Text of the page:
American basketball coach Bob Knight has died. A great coach to be sure. But perhaps much of what we know about Bobby Knight comes from the one occasion on which he became so upset he slung a chair across the basketball court. He was a bombastic fellow.  He was unforgiving and he sought perfection. He had a hard time accepting anything less. Many of his players credit the high standards he instilled in them for their success in life. That’s what a coach is supposed to do.

I want to tell you a story I personally have knowledge of about Bobby Knight. There was a family who were somewhat unique in Indiana, because the woman had graduated from Indiana University while her husband was a Purdue guy. If you don’t know it, in Indiana such a marriage is rare. The two schools are bitter rivals and don’t have much good to say about one another.

This couple are friends of mine. They had a son who played high school basketball. He was not a great player and was never going to earn a scholarship, but he was dedicated. As fate would have it, he got very sick, and it became obvious that he was going to need a heart transplant to survive.  Somehow the information about this impending operation made its way to Bobby Knight, who at that time was the Indiana coach. This family lived in Fort Wayne, a long way from Bloomington where Bob Knight lived and coached.

Bobby had been told that one of the problems with heart transplants, especially among younger patients, had to do with the mental anxiety of the patient. Paranoia about their own health often impedes medical progress. Upon learning the details of the upcoming operation, Bobby Knight reached out to the family and asked if he could come to visit the young man before the surgery to try to help him with his fears and give him a good mental outlook as he faced this difficult medical process.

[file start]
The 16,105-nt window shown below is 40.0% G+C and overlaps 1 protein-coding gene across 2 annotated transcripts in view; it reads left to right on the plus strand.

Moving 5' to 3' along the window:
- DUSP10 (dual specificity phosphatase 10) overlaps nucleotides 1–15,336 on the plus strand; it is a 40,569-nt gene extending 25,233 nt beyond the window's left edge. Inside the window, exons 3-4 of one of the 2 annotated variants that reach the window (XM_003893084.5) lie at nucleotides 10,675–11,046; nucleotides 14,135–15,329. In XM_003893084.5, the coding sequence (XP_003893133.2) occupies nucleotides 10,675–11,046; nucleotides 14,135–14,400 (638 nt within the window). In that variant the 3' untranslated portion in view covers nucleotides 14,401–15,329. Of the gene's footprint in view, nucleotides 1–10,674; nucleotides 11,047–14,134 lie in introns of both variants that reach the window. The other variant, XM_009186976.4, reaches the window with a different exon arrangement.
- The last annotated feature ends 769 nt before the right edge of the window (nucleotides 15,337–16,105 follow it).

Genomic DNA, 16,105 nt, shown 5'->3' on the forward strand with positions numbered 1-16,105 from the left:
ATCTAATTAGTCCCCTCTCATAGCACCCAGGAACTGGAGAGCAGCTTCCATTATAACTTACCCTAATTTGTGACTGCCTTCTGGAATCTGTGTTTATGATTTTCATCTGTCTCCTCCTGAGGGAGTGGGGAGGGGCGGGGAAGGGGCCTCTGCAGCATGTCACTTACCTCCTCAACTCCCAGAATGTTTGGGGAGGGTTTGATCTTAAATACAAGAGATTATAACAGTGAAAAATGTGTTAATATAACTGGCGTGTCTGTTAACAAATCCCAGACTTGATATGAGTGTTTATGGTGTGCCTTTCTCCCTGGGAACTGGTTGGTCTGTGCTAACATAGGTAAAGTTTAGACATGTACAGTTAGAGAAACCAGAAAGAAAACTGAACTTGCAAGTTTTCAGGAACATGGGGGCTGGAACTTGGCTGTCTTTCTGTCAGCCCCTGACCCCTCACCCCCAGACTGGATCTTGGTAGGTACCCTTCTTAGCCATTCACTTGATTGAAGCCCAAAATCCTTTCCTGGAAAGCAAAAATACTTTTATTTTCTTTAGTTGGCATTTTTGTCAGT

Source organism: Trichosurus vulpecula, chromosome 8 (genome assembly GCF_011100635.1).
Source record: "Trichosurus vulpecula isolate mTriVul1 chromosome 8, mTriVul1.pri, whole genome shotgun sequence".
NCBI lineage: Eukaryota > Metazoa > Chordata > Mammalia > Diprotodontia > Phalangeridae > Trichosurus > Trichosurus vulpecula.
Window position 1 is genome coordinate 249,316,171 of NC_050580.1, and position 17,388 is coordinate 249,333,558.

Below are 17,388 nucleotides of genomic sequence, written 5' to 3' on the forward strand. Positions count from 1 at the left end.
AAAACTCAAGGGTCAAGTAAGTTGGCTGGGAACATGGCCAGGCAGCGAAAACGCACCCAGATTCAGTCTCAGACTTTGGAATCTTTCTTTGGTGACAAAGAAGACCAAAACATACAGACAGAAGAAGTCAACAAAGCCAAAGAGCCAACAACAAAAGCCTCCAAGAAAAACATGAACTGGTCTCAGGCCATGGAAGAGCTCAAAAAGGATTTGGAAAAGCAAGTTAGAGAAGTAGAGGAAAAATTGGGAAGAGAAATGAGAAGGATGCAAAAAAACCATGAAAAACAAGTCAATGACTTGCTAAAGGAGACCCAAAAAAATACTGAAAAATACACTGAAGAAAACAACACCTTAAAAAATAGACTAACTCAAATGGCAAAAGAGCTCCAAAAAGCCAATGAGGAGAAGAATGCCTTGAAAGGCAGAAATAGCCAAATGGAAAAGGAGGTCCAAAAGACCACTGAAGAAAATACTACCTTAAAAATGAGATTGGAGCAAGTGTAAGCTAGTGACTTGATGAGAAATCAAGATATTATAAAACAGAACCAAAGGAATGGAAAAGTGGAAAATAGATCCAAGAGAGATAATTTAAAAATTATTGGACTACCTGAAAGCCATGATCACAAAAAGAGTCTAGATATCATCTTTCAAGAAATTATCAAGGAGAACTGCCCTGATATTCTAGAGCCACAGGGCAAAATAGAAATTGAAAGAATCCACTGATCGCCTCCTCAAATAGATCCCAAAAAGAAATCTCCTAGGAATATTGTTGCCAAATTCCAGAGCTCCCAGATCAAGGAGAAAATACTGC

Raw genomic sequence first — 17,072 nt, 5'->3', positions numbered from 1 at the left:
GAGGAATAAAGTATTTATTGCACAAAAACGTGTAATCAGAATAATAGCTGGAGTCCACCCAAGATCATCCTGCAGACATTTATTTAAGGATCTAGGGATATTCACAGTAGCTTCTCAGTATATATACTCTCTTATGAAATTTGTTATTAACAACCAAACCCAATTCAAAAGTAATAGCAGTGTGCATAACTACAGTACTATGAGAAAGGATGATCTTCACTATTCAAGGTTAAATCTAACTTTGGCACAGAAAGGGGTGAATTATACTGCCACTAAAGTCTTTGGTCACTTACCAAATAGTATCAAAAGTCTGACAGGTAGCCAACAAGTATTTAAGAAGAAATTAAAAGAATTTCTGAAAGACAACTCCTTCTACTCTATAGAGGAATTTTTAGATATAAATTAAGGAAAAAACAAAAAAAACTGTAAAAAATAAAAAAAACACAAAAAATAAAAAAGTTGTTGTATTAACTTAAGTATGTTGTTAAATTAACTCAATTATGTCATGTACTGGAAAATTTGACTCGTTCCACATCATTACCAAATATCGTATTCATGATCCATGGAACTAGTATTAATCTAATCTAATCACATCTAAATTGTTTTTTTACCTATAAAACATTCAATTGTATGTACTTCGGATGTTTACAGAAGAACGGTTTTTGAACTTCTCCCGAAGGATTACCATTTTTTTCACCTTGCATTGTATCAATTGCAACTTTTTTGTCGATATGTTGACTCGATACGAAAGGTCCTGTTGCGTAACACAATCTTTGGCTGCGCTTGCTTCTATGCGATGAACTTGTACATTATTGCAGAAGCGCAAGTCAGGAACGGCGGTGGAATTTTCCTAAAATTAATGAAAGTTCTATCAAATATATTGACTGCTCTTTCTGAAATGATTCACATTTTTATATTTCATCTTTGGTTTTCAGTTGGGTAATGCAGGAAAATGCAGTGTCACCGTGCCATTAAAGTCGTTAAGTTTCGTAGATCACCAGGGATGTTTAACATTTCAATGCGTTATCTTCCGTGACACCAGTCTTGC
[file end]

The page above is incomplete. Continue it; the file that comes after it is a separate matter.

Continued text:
Coach Knight drove from Bloomington to Fort Wayne and spent the evening before the surgery with the young man. The surgery worked and the young man survived, but afterward, there were challenges having to do with his ability to maintain a positive outlook.  Coach Knight told the family he would visit as often as possible if there was no publicity.

The family aggred, and he became a frequent visitor, driving back and forth. His incognito visits worked, and the young player recovered.

There are no more loyal Bob Knight fans than this couple. I have been to their home and seen all the posters and other memorabilia. They would tell you that they believe Bobby Knight helped save their son’s life just as surely as the surgeon. I wanted to share this story with all of you so that you would get a glimpse of what a good person Bob Knight was. None of us are perfect, but somehow our imperfections get all the headlines.

Jim Rohrer of Evergreen is a business consultant and author of the books “Improve Your Bottom Line … Develop MVPs Today” and “Never Lose Your Job … Become a More Valuable Player.” Jim’s belief is that common sense is becoming less common. Contact Jim at

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